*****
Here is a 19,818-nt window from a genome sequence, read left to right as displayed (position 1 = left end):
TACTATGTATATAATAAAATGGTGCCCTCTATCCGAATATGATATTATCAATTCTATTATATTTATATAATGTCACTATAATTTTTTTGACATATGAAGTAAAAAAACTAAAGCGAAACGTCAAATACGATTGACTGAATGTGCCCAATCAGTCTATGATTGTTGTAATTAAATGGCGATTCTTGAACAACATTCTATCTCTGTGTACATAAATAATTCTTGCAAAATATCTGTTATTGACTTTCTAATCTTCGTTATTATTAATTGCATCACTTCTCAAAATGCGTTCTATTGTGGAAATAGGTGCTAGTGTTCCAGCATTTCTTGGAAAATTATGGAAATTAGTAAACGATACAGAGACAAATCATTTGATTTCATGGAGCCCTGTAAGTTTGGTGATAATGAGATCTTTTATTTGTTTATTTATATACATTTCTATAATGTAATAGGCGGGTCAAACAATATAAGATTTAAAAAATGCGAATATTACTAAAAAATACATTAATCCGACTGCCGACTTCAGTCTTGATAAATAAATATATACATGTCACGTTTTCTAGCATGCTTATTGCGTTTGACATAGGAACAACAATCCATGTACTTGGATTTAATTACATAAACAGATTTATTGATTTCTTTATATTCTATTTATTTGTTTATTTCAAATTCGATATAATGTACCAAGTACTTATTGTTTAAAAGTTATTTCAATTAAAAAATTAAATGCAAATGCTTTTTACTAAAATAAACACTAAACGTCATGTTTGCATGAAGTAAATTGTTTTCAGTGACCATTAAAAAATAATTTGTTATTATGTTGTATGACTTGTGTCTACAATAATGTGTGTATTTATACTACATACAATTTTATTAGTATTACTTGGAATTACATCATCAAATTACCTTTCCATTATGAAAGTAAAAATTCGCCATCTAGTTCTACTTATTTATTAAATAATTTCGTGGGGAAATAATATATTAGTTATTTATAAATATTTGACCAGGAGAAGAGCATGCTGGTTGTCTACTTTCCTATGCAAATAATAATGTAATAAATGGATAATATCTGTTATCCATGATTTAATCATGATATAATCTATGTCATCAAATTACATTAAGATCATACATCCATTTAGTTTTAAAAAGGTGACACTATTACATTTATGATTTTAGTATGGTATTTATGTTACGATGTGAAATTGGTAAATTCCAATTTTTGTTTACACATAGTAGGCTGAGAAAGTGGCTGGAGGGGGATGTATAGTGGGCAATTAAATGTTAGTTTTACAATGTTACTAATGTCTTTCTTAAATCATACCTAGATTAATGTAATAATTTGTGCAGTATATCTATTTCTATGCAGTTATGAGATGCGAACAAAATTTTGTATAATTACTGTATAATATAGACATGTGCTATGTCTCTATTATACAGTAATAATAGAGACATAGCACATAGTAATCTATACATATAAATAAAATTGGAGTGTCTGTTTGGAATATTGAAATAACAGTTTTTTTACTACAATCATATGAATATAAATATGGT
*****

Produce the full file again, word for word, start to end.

Here is a 19,818-nt window from a genome sequence, read left to right as displayed (position 1 = left end):
TACTATGTATATAATAAAATGGTGCCCTCTATCCGAATATGATATTATCAATTCTATTATATTTATATAATGTCACTATAATTTTTTTGACATATGAAGTAAAAAAACTAAAGCGAAACGTCAAATACGATTGACTGAATGTGCCCAATCAGTCTATGATTGTTGTAATTAAATGGCGATTCTTGAACAACATTCTATCTCTGTGTACATAAATAATTCTTGCAAAATATCTGTTATTGACTTTCTAATCTTCGTTATTATTAATTGCATCACTTCTCAAAATGCGTTCTATTGTGGAAATAGGTGCTAGTGTTCCAGCATTTCTTGGAAAATTATGGAAATTAGTAAACGATACAGAGACAAATCATTTGATTTCATGGAGCCCTGTAAGTTTGGTGATAATGAGATCTTTTATTTGTTTATTTATATACATTTCTATAATGTAATAGGCGGGTCAAACAATATAAGATTTAAAAAATGCGAATATTACTAAAAAATACATTAATCCGACTGCCGACTTCAGTCTTGATAAATAAATATATACATGTCACGTTTTCTAGCATGCTTATTGCGTTTGACATAGGAACAACAATCCATGTACTTGGATTTAATTACATAAACAGATTTATTGATTTCTTTATATTCTATTTATTTGTTTATTTCAAATTCGATATAATGTACCAAGTACTTATTGTTTAAAAGTTATTTCAATTAAAAAATTAAATGCAAATGCTTTTTACTAAAATAAACACTAAACGTCATGTTTGCATGAAGTAAATTGTTTTCAGTGACCATTAAAAAATAATTTGTTATTATGTTGTATGACTTGTGTCTACAATAATGTGTGTATTTATACTACATACAATTTTATTAGTATTACTTGGAATTACATCATCAAATTACCTTTCCATTATGAAAGTAAAAATTCGCCATCTAGTTCTACTTATTTATTAAATAATTTCGTGGGGAAATAATATATTAGTTATTTATAAATATTTGACCAGGAGAAGAGCATGCTGGTTGTCTACTTTCCTATGCAAATAATAATGTAATAAATGGATAATATCTGTTATCCATGATTTAATCATGATATAATCTATGTCATCAAATTACATTAAGATCATACATCCATTTAGTTTTAAAAAGGTGACACTATTACATTTATGATTTTAGTATGGTATTTATGTTACGATGTGAAATTGGTAAATTCCAATTTTTGTTTACACATAGTAGGCTGAGAAAGTGGCTGGAGGGGGATGTATAGTGGGCAATTAAATGTTAGTTTTACAATGTTACTAATGTCTTTCTTAAATCATACCTAGATTAATGTAATAATTTGTGCAGTATATCTATTTCTATGCAGTTATGAGATGCGAACAAAATTTTGTATAATTACTGTATAATATAGACATGTGCTATGTCTCTATTATACAGTAATAATAGAGACATAGCACATAGTAATCTATACATATAAATAAAATTGGAGTGTCTGTTTGGAATATTGAAATAACAGTTTTTTTACTACAATCATATGAATATAAATATGGT